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Lost Art

George Jones rides a lawnmower

One of the great legends of country music was George Jones, and one of the best legends about George Jones was the story about the lawnmower. See, Jones went through a long period where he had a serious drinking problem. When he wasn’t allowed to drive himself to the liquor store, he used his driver. And when he lost that option, he took the lawnmower all the way to the liquor store, which was a few miles from where he lived at the time. As he later recalled:

I imagine the top speed for that old mower was five miles per hour. It might have taken an hour and a half or more for me to get to the liquor store, but get there I did.

The New Channel 5 story linked above claims his destination was Colonial Liquor Store, where the new mural is found. Or did this actually happen in Texas? There is a conflict in the sources, but Jones himself said it happened, so Texas or Nashville, it’s still a good story. Colonial Liquors has embraced the legend. Inspired by an episode of Mike Judge’s Tales from the Tourbus (you can catch a glimpse of Jones on the lawnmower in this short trailer), Colonial worked with local artist Shawn Catz, who got permission from Judge and Cinemax (who produced the series) to use Judge’s design on the mural. Jones’s widow was apparently not pleased. But then, the George Jones Museum does have the lawnmower in question on display (just scroll down a bit).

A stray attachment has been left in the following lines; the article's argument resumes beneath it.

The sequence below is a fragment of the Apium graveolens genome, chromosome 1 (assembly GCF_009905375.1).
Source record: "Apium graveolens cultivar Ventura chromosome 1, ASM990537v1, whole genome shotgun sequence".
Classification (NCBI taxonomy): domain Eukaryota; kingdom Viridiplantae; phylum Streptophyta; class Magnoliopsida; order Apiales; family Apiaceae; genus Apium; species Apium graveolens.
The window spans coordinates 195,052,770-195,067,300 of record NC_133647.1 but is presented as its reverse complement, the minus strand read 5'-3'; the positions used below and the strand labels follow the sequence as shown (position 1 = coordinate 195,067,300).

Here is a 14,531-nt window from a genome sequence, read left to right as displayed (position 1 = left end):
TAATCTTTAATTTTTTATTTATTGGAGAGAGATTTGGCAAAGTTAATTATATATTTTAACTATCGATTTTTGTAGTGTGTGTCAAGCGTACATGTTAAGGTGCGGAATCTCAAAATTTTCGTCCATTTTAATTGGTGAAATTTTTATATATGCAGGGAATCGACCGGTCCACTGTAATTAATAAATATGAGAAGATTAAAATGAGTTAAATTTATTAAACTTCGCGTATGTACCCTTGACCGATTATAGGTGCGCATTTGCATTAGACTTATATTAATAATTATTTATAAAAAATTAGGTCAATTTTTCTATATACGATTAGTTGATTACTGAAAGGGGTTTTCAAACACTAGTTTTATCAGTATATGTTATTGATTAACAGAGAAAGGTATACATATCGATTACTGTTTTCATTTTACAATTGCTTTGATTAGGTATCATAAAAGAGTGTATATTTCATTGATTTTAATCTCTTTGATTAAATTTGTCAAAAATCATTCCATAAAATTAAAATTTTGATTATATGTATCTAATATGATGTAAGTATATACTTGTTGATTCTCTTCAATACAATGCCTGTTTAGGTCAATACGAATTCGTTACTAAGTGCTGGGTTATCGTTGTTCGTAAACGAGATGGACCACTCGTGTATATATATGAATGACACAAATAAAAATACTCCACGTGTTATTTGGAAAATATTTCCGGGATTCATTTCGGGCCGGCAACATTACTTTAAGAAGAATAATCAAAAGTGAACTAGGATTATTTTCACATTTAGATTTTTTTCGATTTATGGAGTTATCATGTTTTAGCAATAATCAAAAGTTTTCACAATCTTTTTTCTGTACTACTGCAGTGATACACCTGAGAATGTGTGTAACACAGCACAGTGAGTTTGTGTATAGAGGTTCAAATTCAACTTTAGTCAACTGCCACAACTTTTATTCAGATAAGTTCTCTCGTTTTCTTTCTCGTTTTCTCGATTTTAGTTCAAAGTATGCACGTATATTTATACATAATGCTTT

Jones Quote mural street art Nashville

This mural, by the way, covers the mural featured in Mystery of the Spheres.

Located at 2401 Franklin Pike. The mural is on the north side of the building, facing Hillview Heights Road. There is parking at Colonial and across Hillview Heights.